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7.7. Case study: TechWeb Today

When RealNetworks introduced the preview version of its G2 player in June 1998, it offered its content partners (those that had a default button on the player itself) a few basic G2 templates to help create simple presentations. Many partners used those templates. However, to create TechWeb's daily streaming media show, TechWeb Today, the TechWeb team, including producer Leah Goldberg, decided to slave over the hot code and build a unique show from scratch. That way, they could explore and take advantage of the capabilities of this new streaming-multimedia platform.

In this section, we cover the steps Leah Goldberg used to build the TechWeb Today show featured in Figure 7-8, including code examples and helpful workarounds to common problems.

Figure 7-8

Figure 7-8. A screenshot of the main channel of TechWeb Today within the customized G2 Player

7.7.1. Deciding what to show

The first step to constructing a G2 presentation is to establish your content plan and graphic design. You have to determine what media and datatypes you plan to use. Will your show contain a video, or will you instead present your information in the form of a slideshow with an associated audio track? Will you stream information as text, or will you make and stream graphics that contain text?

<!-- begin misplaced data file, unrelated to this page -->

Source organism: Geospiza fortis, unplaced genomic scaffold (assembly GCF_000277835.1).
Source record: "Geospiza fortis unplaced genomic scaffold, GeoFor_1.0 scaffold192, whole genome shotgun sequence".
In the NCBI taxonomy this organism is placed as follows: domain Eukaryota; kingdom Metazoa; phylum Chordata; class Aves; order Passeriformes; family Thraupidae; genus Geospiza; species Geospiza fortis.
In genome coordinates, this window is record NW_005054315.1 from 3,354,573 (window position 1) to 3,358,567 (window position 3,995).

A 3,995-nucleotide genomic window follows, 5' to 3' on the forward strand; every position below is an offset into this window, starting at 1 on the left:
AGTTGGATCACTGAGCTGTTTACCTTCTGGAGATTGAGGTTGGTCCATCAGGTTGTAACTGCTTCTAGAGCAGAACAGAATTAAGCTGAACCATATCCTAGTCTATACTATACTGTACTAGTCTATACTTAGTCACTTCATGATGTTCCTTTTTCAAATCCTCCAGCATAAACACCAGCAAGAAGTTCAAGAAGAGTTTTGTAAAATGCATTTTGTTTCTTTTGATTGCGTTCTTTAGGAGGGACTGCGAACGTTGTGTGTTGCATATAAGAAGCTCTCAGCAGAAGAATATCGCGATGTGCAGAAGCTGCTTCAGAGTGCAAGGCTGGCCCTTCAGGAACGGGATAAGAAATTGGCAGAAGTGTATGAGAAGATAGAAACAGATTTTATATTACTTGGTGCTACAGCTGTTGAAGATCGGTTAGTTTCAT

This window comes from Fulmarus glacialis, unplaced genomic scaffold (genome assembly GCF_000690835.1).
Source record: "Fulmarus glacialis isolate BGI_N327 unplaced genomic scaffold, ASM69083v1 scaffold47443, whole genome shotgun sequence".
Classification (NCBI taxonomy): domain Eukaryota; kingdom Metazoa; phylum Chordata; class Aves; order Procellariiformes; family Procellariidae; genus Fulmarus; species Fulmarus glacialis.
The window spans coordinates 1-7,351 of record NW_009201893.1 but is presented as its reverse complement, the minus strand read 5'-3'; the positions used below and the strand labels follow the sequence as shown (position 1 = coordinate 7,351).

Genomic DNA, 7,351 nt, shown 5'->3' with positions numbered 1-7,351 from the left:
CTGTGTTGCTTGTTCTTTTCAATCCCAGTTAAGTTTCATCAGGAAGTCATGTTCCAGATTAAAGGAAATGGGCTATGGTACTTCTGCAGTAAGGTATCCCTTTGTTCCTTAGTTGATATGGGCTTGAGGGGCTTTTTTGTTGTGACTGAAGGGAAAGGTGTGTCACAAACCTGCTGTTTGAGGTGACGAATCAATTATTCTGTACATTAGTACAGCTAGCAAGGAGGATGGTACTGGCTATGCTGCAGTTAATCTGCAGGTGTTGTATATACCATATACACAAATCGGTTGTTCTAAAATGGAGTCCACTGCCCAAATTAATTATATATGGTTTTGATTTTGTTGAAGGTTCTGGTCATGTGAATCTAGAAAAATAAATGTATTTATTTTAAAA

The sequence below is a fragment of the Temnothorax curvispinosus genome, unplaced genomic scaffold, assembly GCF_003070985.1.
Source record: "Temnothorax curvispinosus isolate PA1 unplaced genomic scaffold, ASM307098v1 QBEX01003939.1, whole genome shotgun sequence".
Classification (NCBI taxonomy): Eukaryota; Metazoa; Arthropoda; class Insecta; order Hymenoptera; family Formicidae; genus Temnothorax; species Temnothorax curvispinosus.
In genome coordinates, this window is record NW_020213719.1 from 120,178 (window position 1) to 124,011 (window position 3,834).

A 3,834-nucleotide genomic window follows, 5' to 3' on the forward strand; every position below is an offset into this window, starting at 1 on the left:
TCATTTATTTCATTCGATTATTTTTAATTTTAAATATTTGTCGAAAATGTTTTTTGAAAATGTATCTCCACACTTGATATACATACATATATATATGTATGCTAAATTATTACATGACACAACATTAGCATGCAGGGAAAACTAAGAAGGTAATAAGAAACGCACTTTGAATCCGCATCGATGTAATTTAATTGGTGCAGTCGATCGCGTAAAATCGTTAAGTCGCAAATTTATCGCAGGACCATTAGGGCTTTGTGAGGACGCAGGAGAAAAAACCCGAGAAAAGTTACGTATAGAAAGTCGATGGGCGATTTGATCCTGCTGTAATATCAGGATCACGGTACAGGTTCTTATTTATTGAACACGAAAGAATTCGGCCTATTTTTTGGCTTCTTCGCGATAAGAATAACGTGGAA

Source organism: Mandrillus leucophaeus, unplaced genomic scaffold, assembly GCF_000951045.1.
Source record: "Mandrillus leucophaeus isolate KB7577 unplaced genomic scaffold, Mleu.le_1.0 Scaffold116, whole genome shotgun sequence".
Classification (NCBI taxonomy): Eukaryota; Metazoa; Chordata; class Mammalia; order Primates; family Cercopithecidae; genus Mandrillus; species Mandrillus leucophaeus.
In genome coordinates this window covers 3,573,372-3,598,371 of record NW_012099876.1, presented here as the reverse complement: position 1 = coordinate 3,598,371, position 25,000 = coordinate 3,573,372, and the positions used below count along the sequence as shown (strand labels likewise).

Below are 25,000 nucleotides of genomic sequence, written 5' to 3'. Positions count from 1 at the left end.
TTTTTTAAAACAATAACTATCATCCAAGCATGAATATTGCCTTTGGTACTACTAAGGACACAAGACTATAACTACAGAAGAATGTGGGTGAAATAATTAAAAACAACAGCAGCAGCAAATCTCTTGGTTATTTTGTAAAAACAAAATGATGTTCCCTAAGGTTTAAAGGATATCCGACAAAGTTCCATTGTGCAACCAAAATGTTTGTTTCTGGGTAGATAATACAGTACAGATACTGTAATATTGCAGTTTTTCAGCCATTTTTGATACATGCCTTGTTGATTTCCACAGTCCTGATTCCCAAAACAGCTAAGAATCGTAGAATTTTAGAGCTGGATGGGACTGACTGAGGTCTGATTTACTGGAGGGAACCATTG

The TechWeb production team decided to develop a segmented presentation to offer a more targeted user experience. Instead of a linear news program, the show is comprised of four five-minute distinct segments: an introductory segment and three topical sub-channels.

The introductory segment begins by announcing the day's programming on the sub-channels, then offers a three-minute video newscast. Viewers can click to visit any sub-channel during or at the end of the presentation. All three sub-channels have the same basic structure: while a video plays, text and explanatory graphics augment the video.

Once you have established your basic content plan and design, the next step is to roll up your sleeves and start coding to build the presentation piece by piece.

To do that, first design the overall layout of your presentation, including its size and the precise placement of each file being used. TechWeb Today 's introductory segment is composed of 14 distinct regions. Example 7-9 shows the code for the root layout and 4 of the 14 regions.

Example 7-9. The code for TechWeb's root layout and four regions

<root-layout width="421" height="323"/>
<region id="background" width="421" height="323" top="0" left="0"
<region id="date" width="180" height="14" left="30" top="74"
<region id="video" width="176" height="144" left="32" top="98"
    z-index="1" >
<region id="caption" width="176" height="60" left="34" top="255"